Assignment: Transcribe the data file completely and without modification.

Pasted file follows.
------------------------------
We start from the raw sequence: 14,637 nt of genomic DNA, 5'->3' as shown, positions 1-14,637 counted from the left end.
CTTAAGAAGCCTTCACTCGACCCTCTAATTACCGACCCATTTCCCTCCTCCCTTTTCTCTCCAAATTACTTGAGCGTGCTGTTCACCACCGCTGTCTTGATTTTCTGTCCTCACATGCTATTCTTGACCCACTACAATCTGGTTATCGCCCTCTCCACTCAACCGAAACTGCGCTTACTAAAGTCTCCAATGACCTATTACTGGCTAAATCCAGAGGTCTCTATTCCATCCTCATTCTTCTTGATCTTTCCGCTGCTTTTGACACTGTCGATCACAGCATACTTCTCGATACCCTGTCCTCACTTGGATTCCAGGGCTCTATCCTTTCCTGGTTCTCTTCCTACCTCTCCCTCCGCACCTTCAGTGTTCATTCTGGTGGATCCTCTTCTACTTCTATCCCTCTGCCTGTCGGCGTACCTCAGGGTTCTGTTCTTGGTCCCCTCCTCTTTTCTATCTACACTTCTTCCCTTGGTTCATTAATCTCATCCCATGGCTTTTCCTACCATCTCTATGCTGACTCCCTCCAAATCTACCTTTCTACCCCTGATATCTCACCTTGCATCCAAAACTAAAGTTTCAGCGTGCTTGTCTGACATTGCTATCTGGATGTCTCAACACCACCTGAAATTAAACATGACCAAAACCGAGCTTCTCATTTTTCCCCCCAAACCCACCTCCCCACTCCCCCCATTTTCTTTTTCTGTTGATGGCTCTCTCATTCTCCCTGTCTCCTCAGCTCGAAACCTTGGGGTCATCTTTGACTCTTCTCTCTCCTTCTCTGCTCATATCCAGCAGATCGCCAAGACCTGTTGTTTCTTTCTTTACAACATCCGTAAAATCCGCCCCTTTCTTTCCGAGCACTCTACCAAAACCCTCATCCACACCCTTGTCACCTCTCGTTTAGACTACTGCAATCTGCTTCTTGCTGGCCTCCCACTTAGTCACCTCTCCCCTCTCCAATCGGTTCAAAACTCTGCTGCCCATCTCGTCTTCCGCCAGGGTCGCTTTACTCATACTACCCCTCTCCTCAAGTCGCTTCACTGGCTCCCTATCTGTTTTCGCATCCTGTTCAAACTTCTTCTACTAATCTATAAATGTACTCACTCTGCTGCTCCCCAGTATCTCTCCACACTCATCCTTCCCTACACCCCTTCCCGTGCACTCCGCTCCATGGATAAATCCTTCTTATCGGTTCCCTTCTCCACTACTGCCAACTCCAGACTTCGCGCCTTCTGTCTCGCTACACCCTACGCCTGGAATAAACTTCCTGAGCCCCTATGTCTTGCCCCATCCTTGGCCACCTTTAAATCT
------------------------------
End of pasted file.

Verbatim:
We start from the raw sequence: 14,637 nt of genomic DNA, 5'->3' as shown, positions 1-14,637 counted from the left end.
CTTAAGAAGCCTTCACTCGACCCTCTAATTACCGACCCATTTCCCTCCTCCCTTTTCTCTCCAAATTACTTGAGCGTGCTGTTCACCACCGCTGTCTTGATTTTCTGTCCTCACATGCTATTCTTGACCCACTACAATCTGGTTATCGCCCTCTCCACTCAACCGAAACTGCGCTTACTAAAGTCTCCAATGACCTATTACTGGCTAAATCCAGAGGTCTCTATTCCATCCTCATTCTTCTTGATCTTTCCGCTGCTTTTGACACTGTCGATCACAGCATACTTCTCGATACCCTGTCCTCACTTGGATTCCAGGGCTCTATCCTTTCCTGGTTCTCTTCCTACCTCTCCCTCCGCACCTTCAGTGTTCATTCTGGTGGATCCTCTTCTACTTCTATCCCTCTGCCTGTCGGCGTACCTCAGGGTTCTGTTCTTGGTCCCCTCCTCTTTTCTATCTACACTTCTTCCCTTGGTTCATTAATCTCATCCCATGGCTTTTCCTACCATCTCTATGCTGACTCCCTCCAAATCTACCTTTCTACCCCTGATATCTCACCTTGCATCCAAAACTAAAGTTTCAGCGTGCTTGTCTGACATTGCTATCTGGATGTCTCAACACCACCTGAAATTAAACATGACCAAAACCGAGCTTCTCATTTTTCCCCCCAAACCCACCTCCCCACTCCCCCCATTTTCTTTTTCTGTTGATGGCTCTCTCATTCTCCCTGTCTCCTCAGCTCGAAACCTTGGGGTCATCTTTGACTCTTCTCTCTCCTTCTCTGCTCATATCCAGCAGATCGCCAAGACCTGTTGTTTCTTTCTTTACAACATCCGTAAAATCCGCCCCTTTCTTTCCGAGCACTCTACCAAAACCCTCATCCACACCCTTGTCACCTCTCGTTTAGACTACTGCAATCTGCTTCTTGCTGGCCTCCCACTTAGTCACCTCTCCCCTCTCCAATCGGTTCAAAACTCTGCTGCCCATCTCGTCTTCCGCCAGGGTCGCTTTACTCATACTACCCCTCTCCTCAAGTCGCTTCACTGGCTCCCTATCTGTTTTCGCATCCTGTTCAAACTTCTTCTACTAATCTATAAATGTACTCACTCTGCTGCTCCCCAGTATCTCTCCACACTCATCCTTCCCTACACCCCTTCCCGTGCACTCCGCTCCATGGATAAATCCTTCTTATCGGTTCCCTTCTCCACTACTGCCAACTCCAGACTTCGCGCCTTCTGTCTCGCTACACCCTACGCCTGGAATAAACTTCCTGAGCCCCTATGTCTTGCCCCATCCTTGGCCACCTTTAAATCT